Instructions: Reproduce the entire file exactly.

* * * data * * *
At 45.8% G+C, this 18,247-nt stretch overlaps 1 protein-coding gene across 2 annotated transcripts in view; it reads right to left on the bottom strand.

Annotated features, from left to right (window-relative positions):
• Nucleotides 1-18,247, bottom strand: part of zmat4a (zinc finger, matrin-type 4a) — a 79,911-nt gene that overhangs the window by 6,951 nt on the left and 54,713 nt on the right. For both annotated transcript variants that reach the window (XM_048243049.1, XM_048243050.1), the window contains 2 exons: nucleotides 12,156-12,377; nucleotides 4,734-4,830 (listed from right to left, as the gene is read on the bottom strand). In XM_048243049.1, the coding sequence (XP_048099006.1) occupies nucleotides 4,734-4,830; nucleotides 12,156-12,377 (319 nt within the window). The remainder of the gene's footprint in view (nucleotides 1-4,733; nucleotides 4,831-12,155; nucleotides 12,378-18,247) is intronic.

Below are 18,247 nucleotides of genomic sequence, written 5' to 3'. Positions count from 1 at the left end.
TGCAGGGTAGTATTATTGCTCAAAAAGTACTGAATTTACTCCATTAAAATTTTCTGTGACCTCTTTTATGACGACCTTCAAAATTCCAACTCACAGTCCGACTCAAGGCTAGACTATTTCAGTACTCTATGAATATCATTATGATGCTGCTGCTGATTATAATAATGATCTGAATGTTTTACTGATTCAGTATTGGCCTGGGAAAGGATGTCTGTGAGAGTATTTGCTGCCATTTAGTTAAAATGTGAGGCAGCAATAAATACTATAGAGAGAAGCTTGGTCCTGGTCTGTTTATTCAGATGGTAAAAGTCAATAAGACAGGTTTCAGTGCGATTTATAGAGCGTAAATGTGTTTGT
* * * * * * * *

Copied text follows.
At 45.8% G+C, this 18,247-nt stretch overlaps 1 protein-coding gene across 2 annotated transcripts in view; it reads right to left on the bottom strand.

Annotated features, from left to right (window-relative positions):
• Nucleotides 1-18,247, bottom strand: part of zmat4a (zinc finger, matrin-type 4a) — a 79,911-nt gene that overhangs the window by 6,951 nt on the left and 54,713 nt on the right. For both annotated transcript variants that reach the window (XM_048243049.1, XM_048243050.1), the window contains 2 exons: nucleotides 12,156-12,377; nucleotides 4,734-4,830 (listed from right to left, as the gene is read on the bottom strand). In XM_048243049.1, the coding sequence (XP_048099006.1) occupies nucleotides 4,734-4,830; nucleotides 12,156-12,377 (319 nt within the window). The remainder of the gene's footprint in view (nucleotides 1-4,733; nucleotides 4,831-12,155; nucleotides 12,378-18,247) is intronic.

Below are 18,247 nucleotides of genomic sequence, written 5' to 3'. Positions count from 1 at the left end.
TGCAGGGTAGTATTATTGCTCAAAAAGTACTGAATTTACTCCATTAAAATTTTCTGTGACCTCTTTTATGACGACCTTCAAAATTCCAACTCACAGTCCGACTCAAGGCTAGACTATTTCAGTACTCTATGAATATCATTATGATGCTGCTGCTGATTATAATAATGATCTGAATGTTTTACTGATTCAGTATTGGCCTGGGAAAGGATGTCTGTGAGAGTATTTGCTGCCATTTAGTTAAAATGTGAGGCAGCAATAAATACTATAGAGAGAAGCTTGGTCCTGGTCTGTTTATTCAGATGGTAAAAGTCAATAAGACAGGTTTCAGTGCGATTTATAGAGCGTAAATGTGTTTGT